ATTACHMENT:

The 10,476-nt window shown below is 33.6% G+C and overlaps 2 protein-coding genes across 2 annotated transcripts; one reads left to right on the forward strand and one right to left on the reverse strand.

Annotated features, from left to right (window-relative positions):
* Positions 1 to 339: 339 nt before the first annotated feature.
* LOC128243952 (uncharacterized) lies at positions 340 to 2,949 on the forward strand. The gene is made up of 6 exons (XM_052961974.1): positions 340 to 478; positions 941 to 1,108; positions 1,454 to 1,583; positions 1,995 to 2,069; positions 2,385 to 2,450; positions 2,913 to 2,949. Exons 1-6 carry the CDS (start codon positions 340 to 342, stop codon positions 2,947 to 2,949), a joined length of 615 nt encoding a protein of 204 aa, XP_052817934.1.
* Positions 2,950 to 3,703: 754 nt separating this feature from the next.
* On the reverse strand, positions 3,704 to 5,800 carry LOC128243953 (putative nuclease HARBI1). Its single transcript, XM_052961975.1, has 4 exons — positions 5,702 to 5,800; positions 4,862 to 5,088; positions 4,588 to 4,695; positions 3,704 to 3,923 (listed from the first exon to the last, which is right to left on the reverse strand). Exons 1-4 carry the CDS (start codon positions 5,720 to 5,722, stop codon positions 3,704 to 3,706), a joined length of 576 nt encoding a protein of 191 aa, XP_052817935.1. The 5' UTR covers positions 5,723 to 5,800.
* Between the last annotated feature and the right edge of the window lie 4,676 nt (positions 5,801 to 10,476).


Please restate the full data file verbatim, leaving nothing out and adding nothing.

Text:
The 10,476-nt window shown below is 33.6% G+C and overlaps 2 protein-coding genes across 2 annotated transcripts; one reads left to right on the forward strand and one right to left on the reverse strand.

Annotated features, from left to right (window-relative positions):
* Positions 1 to 339: 339 nt before the first annotated feature.
* LOC128243952 (uncharacterized) lies at positions 340 to 2,949 on the forward strand. The gene is made up of 6 exons (XM_052961974.1): positions 340 to 478; positions 941 to 1,108; positions 1,454 to 1,583; positions 1,995 to 2,069; positions 2,385 to 2,450; positions 2,913 to 2,949. Exons 1-6 carry the CDS (start codon positions 340 to 342, stop codon positions 2,947 to 2,949), a joined length of 615 nt encoding a protein of 204 aa, XP_052817934.1.
* Positions 2,950 to 3,703: 754 nt separating this feature from the next.
* On the reverse strand, positions 3,704 to 5,800 carry LOC128243953 (putative nuclease HARBI1). Its single transcript, XM_052961975.1, has 4 exons — positions 5,702 to 5,800; positions 4,862 to 5,088; positions 4,588 to 4,695; positions 3,704 to 3,923 (listed from the first exon to the last, which is right to left on the reverse strand). Exons 1-4 carry the CDS (start codon positions 5,720 to 5,722, stop codon positions 3,704 to 3,706), a joined length of 576 nt encoding a protein of 191 aa, XP_052817935.1. The 5' UTR covers positions 5,723 to 5,800.
* Between the last annotated feature and the right edge of the window lie 4,676 nt (positions 5,801 to 10,476).